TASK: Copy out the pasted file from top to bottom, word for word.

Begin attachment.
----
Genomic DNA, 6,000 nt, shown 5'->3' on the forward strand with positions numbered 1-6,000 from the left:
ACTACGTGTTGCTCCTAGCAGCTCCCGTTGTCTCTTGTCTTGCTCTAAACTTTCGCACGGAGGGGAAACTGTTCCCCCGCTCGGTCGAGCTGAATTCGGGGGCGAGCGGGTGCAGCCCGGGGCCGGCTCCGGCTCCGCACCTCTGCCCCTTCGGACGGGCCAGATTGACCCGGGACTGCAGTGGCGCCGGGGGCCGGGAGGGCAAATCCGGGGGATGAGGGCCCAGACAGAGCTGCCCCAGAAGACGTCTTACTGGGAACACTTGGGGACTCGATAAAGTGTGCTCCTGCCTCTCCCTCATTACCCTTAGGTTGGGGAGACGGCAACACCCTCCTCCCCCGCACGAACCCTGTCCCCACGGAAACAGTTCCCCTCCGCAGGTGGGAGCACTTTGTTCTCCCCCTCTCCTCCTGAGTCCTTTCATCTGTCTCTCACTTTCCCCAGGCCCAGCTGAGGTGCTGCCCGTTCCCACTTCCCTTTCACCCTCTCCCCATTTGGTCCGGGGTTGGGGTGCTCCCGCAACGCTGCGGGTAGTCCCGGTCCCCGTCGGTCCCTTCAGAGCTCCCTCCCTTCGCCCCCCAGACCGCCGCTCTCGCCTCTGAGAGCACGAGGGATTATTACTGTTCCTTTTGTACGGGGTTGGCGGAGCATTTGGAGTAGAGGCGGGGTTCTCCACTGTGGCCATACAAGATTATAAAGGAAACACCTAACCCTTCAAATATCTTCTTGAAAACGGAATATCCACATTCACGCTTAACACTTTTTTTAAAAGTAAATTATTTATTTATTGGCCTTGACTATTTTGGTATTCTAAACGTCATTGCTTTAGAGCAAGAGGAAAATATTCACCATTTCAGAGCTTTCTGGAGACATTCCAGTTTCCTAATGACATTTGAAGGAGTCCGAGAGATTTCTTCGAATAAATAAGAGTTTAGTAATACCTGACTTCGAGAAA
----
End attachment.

Genomic DNA, 6,000 nt, shown 5'->3' on the forward strand with positions numbered 1-6,000 from the left:
ACTACGTGTTGCTCCTAGCAGCTCCCGTTGTCTCTTGTCTTGCTCTAAACTTTCGCACGGAGGGGAAACTGTTCCCCCGCTCGGTCGAGCTGAATTCGGGGGCGAGCGGGTGCAGCCCGGGGCCGGCTCCGGCTCCGCACCTCTGCCCCTTCGGACGGGCCAGATTGACCCGGGACTGCAGTGGCGCCGGGGGCCGGGAGGGCAAATCCGGGGGATGAGGGCCCAGACAGAGCTGCCCCAGAAGACGTCTTACTGGGAACACTTGGGGACTCGATAAAGTGTGCTCCTGCCTCTCCCTCATTACCCTTAGGTTGGGGAGACGGCAACACCCTCCTCCCCCGCACGAACCCTGTCCCCACGGAAACAGTTCCCCTCCGCAGGTGGGAGCACTTTGTTCTCCCCCTCTCCTCCTGAGTCCTTTCATCTGTCTCTCACTTTCCCCAGGCCCAGCTGAGGTGCTGCCCGTTCCCACTTCCCTTTCACCCTCTCCCCATTTGGTCCGGGGTTGGGGTGCTCCCGCAACGCTGCGGGTAGTCCCGGTCCCCGTCGGTCCCTTCAGAGCTCCCTCCCTTCGCCCCCCAGACCGCCGCTCTCGCCTCTGAGAGCACGAGGGATTATTACTGTTCCTTTTGTACGGGGTTGGCGGAGCATTTGGAGTAGAGGCGGGGTTCTCCACTGTGGCCATACAAGATTATAAAGGAAACACCTAACCCTTCAAATATCTTCTTGAAAACGGAATATCCACATTCACGCTTAACACTTTTTTTAAAAGTAAATTATTTATTTATTGGCCTTGACTATTTTGGTATTCTAAACGTCATTGCTTTAGAGCAAGAGGAAAATATTCACCATTTCAGAGCTTTCTGGAGACATTCCAGTTTCCTAATGACATTTGAAGGAGTCCGAGAGATTTCTTCGAATAAATAAGAGTTTAGTAATACCTGACTTCGAGAAA